Limits on IP Protection: Copyright Misuse
Reviewed by Kyu Hee Chu
As we all know, the purpose of Intellectual Property protection is to grant exclusive rights over certain assets, such as music, books, inventions, among others; giving the owners monopoly over the assets and the opportunity to capitalize on them for a specific period of time. After this time has passed, the asset becomes part of public domain. This happens specifically with Patents and Copyrights.
However, even if a monopoly is awarded to the owners of these exclusive rights, there are certain limits, generally related to anti-competitive practices, or just misconduct on behalf of the owner, which are not necessarily illegal, but are considered inappropriate. This generally occurs when owners try to use their rights to gain additional protection than as granted under the copyright and/or patent laws. This has been called the doctrine of Patent and Copyright misuse.
Copyright misuse is an equitable defense for copyright infringement, under which, a party may avoid liability if the copyright holder shows an inappropriate conduct when enforcing the copyright.
Although not generally used by courts, the District Court of the Eastern District of California recently granted Costco Wholesale Corporation summary judgment against the Swiss Watchmaker Omega, based on the finding that Omega was engaging in Copyright misuse.
This case started in 2003, after Omega, not being able to control the grey market sales of its product which created discontent amongst its US Distributors, created an engraving on the back of its watches and obtained a copyright registration over it, with the purpose of having more control over the importation of its watches. Then in 2004, Omega filed suit against Costco for copyright infringement as a result of the importation of unauthorized copyrighted material, referring to the engraving on the back of the watch.
Since then, the case has moved up, from the district court, which tossed out the case based on the first sale doctrine, the court of appeals which overturned the prior decision, and then to the U.S. Supreme Court, which decided to hear the case in order to solve the issue about whether the first sale doctrine applied to products purchased abroad, and if whether these products where protected under the Copyright Act. However, the Justices tied 4-4, after Justice Kagan recused herself, and the case was remanded to the District Court, where each side moved for summary judgment.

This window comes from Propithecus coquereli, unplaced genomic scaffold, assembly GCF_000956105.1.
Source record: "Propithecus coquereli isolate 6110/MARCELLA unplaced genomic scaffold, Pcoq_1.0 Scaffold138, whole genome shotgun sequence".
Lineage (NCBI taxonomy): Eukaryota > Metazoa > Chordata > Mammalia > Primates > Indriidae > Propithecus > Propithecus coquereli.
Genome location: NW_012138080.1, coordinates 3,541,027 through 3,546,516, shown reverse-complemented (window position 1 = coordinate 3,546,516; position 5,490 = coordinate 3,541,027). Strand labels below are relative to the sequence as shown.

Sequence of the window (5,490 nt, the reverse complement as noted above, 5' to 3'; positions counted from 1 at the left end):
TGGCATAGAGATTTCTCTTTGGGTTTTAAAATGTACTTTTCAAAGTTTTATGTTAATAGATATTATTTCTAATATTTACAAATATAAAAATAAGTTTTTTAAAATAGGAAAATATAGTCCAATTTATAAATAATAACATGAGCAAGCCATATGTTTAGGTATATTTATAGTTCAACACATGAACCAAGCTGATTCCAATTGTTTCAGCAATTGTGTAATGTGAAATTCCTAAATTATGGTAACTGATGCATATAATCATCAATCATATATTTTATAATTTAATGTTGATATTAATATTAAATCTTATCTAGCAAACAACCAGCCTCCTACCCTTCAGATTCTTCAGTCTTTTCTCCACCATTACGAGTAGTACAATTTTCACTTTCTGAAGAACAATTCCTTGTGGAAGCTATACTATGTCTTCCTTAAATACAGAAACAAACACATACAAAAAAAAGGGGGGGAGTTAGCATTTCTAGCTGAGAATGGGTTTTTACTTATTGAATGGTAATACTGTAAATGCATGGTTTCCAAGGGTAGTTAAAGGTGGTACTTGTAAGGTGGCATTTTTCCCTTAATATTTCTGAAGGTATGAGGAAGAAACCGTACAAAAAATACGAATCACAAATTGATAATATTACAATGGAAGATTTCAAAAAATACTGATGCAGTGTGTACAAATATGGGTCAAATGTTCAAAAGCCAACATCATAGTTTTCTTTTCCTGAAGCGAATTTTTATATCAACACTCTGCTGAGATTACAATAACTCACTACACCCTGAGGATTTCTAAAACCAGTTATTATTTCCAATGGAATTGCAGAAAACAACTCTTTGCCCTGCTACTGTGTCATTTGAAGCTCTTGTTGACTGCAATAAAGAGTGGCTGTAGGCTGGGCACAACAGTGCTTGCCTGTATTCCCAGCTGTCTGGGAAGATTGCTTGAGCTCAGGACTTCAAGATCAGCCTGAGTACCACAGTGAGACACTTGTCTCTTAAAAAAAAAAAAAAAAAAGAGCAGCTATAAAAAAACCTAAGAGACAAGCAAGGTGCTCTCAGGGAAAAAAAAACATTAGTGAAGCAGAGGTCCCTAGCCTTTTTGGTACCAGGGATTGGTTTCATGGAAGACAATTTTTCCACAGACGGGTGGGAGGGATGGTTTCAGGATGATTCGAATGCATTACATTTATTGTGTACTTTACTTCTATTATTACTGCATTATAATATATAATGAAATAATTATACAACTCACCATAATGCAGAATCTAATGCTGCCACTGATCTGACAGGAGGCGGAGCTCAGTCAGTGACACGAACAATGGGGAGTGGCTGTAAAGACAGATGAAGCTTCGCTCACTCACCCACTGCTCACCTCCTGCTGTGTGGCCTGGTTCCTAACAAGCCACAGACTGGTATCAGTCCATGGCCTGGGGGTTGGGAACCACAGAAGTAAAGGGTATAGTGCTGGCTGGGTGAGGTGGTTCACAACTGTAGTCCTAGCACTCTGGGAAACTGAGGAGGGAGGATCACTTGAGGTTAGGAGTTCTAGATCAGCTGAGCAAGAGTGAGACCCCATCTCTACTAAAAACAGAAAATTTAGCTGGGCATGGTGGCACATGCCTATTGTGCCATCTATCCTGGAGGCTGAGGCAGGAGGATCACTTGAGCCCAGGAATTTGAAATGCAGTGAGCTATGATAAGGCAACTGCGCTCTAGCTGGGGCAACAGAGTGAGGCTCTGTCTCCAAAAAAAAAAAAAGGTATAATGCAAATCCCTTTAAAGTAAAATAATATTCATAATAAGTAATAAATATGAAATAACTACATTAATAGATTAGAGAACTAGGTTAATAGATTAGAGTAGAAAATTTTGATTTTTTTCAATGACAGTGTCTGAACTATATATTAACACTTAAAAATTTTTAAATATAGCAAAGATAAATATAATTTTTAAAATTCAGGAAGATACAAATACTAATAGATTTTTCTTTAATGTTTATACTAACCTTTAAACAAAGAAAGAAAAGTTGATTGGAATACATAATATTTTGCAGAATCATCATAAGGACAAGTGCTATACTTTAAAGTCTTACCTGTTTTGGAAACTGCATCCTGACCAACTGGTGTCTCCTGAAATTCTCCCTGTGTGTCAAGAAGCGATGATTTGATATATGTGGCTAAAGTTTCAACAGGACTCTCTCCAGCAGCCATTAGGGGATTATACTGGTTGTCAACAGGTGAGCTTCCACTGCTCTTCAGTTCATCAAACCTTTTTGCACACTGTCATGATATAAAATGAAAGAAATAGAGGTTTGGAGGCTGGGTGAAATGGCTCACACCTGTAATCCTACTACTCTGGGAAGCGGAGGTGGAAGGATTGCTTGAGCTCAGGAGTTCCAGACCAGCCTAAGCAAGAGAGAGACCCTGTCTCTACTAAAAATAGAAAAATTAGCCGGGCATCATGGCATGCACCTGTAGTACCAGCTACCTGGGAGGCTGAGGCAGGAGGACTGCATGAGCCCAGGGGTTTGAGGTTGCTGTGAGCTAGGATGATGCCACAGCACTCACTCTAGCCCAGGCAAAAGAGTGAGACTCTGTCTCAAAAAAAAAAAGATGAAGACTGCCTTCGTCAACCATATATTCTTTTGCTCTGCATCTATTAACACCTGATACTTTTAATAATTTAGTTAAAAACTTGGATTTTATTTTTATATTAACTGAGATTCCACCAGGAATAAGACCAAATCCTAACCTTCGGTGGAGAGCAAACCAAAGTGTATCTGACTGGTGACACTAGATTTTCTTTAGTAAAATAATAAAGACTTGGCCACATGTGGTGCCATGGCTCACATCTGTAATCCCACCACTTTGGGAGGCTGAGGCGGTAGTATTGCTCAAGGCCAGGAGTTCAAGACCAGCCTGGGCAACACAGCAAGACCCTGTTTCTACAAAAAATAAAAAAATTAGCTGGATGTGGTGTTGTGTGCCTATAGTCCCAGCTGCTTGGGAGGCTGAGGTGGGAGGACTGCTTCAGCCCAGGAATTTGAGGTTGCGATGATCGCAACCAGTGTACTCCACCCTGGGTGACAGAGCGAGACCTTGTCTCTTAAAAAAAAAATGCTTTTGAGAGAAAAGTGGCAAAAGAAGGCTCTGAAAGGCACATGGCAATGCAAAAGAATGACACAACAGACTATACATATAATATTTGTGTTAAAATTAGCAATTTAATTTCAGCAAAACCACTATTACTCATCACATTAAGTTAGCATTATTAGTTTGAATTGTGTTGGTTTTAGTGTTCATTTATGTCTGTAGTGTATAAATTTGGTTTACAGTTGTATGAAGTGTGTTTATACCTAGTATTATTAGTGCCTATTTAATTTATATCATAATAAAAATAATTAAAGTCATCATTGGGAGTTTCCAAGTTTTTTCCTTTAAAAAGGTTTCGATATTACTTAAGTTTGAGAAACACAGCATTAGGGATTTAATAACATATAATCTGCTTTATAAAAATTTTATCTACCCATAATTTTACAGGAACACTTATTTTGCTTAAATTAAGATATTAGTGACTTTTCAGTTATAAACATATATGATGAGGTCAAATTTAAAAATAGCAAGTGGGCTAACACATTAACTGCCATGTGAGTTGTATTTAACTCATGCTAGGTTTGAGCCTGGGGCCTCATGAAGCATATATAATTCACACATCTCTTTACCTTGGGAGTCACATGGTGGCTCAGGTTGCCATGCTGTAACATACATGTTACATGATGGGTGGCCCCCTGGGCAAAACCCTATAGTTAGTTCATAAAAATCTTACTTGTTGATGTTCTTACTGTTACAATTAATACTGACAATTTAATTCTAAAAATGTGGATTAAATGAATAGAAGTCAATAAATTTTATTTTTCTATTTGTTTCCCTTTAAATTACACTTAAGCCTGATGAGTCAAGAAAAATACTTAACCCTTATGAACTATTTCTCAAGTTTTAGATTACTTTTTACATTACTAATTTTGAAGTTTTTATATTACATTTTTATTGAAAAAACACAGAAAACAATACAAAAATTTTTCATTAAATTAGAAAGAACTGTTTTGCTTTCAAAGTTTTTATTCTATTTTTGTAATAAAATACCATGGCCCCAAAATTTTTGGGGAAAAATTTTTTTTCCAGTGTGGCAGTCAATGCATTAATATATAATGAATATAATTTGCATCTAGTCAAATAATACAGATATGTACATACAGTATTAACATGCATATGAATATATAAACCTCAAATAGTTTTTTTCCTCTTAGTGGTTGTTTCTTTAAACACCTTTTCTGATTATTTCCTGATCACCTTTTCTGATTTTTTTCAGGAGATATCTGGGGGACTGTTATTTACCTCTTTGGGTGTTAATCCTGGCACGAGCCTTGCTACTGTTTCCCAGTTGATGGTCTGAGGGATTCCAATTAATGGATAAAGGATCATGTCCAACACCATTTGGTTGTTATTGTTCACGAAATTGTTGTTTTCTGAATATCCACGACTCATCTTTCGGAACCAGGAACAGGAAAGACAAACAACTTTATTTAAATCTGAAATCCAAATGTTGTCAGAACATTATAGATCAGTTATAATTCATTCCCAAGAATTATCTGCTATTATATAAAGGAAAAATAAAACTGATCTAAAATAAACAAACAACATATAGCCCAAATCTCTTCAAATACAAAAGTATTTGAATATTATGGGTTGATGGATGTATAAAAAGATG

Once again, the District Court decided in favor of Costco, this time based on the doctrine of Copyright misuse. The court referred to the Fourth Circuit definition of Copyright misuse, indicating that it “occurs when a copyright is being used in a manner violative of the public policy embodied in the grant of copyright.” In addition, the District Court concluded:
“Here, Omega concedes that a purpose of copyrighted Omega Globe Design was to control the importation and sale of its watches containing the design, as the watches could not be copyrighted. Accordingly, Omega misused its copyright of the Omega Globe Design by leveraging its limited monopoly in being able to control the importation of that design to control the importation of its Seamaster watches.”
In consequence, this decision resulted in Omega not being allowed to pursue its claim for copyright infringement.
It is very certain that this case will not stop here. After so many years and major expenses on behalf of both parties, it is highly likely that Omega will try to appeal this decision, continuing its intent to control the grey market, which regardless of being perfectly legal and involving billions of dollars in trade each year, is not the preferred practice for retailers, in particular retailers of luxury goods.
 Grey Market Sales: Official products sold into a market unintended by the manufacturer.
 First Sale Doctrine: according to Federal Law, after a a copy of a protected work is purchased legally, the copy may be sold without consent of the copyright holder
 Lasercomb Am. Inc., v. Reynolds, 911 F.2d 970, 978 (4th Cir. 1990)